If you’re a hiker, survivalist or doomsday prepper who feels like bringing food on a camping trip is cheating, Thomas J. Elpel with Kris Reed’s new book “Foraging the Mountain West” is the book for you.
Though not encyclopedic, “Foraging the Mountain West” is a guide to connecting with nature by becoming more in tune with what’s edible in the hills and forests around us. It’s a book “written for the backpacker who would rather bring more knowledge and fewer provisions into the wilderness. It is intended for the happy homemaker who wants to eat well and spend less. It is ideal for the creative chef who wants to explore new ingredients and impress diners with novel dishes.”
In an enlightening and often humorous way, Elpel writes that when he first began foraging for food in the Tobacco Root Mountains near Pony, he “was inspired to hone my skills until I could walk out the door with only a knife — or perhaps without it — and find everything in nature I needed to survive.”
Elpel said he wrote the book — his seventh — because he noticed there weren’t any like it targeting the mountain west.
“There’s been a hole in the literature,” he said. “There’s some good edible plants books for other parts of the country but not here for the mountain west. The ecology is different here. Other foraging books out here say they cover the whole country but they don’t cover the mountain west well. There wasn’t anything for this area and now there is.”
“Foraging” covers plants and animals of the Rocky Mountains west to the Sierra Nevada Mountains and north to the Cascade Mountains and Canada with many full-color photos. The book is broken into seven sections with numerous examples of edible foods in the region and a subsection in each on edible versus poisonous precautions.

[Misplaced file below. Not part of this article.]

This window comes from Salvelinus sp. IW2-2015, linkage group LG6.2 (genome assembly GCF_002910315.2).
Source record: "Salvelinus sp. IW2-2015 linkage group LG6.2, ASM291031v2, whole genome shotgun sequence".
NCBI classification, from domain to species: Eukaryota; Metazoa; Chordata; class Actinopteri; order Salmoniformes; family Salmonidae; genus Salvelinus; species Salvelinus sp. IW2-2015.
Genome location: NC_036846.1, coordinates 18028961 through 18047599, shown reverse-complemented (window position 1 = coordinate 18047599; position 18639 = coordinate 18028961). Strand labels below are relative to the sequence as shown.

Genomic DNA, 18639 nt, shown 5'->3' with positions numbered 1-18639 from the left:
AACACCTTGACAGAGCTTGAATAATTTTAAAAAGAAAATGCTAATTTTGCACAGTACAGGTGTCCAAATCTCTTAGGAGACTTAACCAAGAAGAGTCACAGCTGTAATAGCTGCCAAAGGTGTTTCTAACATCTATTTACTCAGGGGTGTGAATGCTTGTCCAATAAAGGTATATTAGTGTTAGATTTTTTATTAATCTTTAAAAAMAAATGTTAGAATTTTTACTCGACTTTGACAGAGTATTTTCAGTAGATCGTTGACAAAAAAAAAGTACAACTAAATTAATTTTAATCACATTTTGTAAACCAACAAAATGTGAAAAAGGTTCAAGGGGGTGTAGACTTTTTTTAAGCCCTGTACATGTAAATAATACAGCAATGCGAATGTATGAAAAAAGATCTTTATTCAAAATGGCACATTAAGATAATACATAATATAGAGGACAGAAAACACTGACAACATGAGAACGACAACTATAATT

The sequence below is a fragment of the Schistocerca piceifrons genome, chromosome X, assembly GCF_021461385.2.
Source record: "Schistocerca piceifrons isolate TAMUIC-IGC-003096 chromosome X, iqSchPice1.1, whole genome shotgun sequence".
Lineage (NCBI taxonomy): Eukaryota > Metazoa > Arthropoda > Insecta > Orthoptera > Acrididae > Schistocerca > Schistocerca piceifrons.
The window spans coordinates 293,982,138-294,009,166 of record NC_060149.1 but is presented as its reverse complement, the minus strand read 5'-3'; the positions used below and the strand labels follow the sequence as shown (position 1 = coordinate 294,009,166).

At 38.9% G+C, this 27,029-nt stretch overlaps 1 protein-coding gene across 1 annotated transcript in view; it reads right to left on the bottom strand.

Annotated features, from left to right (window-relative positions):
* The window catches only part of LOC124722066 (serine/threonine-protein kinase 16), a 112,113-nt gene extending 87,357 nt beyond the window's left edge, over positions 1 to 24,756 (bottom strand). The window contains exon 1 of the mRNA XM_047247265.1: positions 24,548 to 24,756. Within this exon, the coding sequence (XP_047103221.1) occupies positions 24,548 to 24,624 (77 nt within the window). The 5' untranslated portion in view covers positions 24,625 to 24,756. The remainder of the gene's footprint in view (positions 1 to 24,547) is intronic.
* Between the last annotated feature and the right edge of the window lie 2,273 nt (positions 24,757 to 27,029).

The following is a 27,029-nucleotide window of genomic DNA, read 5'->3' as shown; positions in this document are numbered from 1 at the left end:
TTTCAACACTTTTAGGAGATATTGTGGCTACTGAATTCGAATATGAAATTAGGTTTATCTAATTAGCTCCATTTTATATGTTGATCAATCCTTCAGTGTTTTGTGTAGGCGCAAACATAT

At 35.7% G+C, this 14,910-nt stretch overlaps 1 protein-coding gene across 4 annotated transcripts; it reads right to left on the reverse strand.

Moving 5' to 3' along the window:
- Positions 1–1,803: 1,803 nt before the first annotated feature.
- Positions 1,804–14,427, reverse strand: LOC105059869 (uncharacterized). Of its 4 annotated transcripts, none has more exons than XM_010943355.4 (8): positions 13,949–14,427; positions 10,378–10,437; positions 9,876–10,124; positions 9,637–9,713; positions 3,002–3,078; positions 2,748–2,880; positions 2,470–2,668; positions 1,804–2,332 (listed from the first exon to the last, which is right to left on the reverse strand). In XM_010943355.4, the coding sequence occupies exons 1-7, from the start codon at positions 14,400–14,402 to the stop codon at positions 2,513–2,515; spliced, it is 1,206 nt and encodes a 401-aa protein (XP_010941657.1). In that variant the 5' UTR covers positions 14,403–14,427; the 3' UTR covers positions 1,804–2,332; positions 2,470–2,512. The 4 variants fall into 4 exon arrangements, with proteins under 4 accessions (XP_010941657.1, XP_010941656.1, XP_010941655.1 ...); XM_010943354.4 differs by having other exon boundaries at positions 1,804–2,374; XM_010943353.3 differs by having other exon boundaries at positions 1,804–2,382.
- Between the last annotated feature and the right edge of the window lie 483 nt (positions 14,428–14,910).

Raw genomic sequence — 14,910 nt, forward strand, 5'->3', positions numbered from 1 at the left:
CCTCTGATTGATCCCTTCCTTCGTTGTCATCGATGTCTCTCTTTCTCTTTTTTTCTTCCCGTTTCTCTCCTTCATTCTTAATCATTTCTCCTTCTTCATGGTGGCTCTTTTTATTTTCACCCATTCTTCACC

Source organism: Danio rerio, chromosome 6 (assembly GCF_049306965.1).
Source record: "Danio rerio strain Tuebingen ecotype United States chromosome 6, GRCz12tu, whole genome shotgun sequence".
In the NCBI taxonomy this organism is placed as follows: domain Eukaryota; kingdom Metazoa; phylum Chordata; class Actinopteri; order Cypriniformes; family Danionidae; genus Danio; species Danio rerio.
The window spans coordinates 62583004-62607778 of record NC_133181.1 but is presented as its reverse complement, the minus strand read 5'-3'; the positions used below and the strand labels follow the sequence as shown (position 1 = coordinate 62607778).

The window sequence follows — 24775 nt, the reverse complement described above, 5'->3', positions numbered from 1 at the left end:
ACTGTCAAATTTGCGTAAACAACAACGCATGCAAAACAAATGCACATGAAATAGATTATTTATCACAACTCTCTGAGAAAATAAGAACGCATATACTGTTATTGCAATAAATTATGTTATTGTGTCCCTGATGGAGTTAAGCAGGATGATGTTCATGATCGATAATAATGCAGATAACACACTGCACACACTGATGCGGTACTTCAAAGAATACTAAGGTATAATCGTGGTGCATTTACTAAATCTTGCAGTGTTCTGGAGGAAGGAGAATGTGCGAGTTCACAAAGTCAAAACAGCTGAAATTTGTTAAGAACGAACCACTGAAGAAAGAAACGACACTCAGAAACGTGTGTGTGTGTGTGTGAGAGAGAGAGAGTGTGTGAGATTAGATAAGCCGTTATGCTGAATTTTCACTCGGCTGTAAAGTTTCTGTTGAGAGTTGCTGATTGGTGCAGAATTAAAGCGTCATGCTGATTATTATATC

The first section covers salads and greens, and includes plants like cat tails, wild asparagus (which is the same as domestic asparagus except free for the picking), milkweed, dandelions, salsify and stinging nettles. Another section, titled “Fabulous Fruits” discusses the ever popular huckleberry, as well as wild roses, elderberries, serviceberries and others.
Other sections include roots, seeds and nuts, mushrooms and the foraging lifestyle.
A particularly interesting chapter is “Hunting and Scavenging” which includes two subsections about road kill and dumpster diving. Though many people might turn up their noses at the thought of eating something lying by the road or inside a back-alley dumpster, Elpel makes a convincing argument for both – simple economics.
“We’re trying to be conscientious citizens of the earth and not let things go to waste,” Elpel said.
“It’s ridiculous to drive by 10 road-kill deer on your way to kill another one with a gun. These acts are self sufficient. It’s reducing dependency on corporate agriculture and the need for a 9-to-5 job when you can become more self sufficient.”
Elpel explains that safely consuming road kill (which is legal in Montana) and just-past-their-expiration-date foods is about common sense; if it smells funny, don’t eat it.
“Foraging the Mountain West” is a helpful guide for back-to-the-land types. It’s an argument to “become more native to this place, not as some romantic idea of the past, but as we know it today.” Simply put, it’s a good start for folks who want to live — and eat — more in tune with the environment all around us.
Elpel is offering a foraging class at 1 p.m. Sunday, June 29 at the Blacktail Trailhead in Thompson Park. All are invited. There is no charge or sign-up for the class. Bring a water bottle and enjoy an afternoon of foraging fun.
“Foraging the Mountain West” is available for purchase at Books & Books at 206 W. Park St. or through hopspress.com.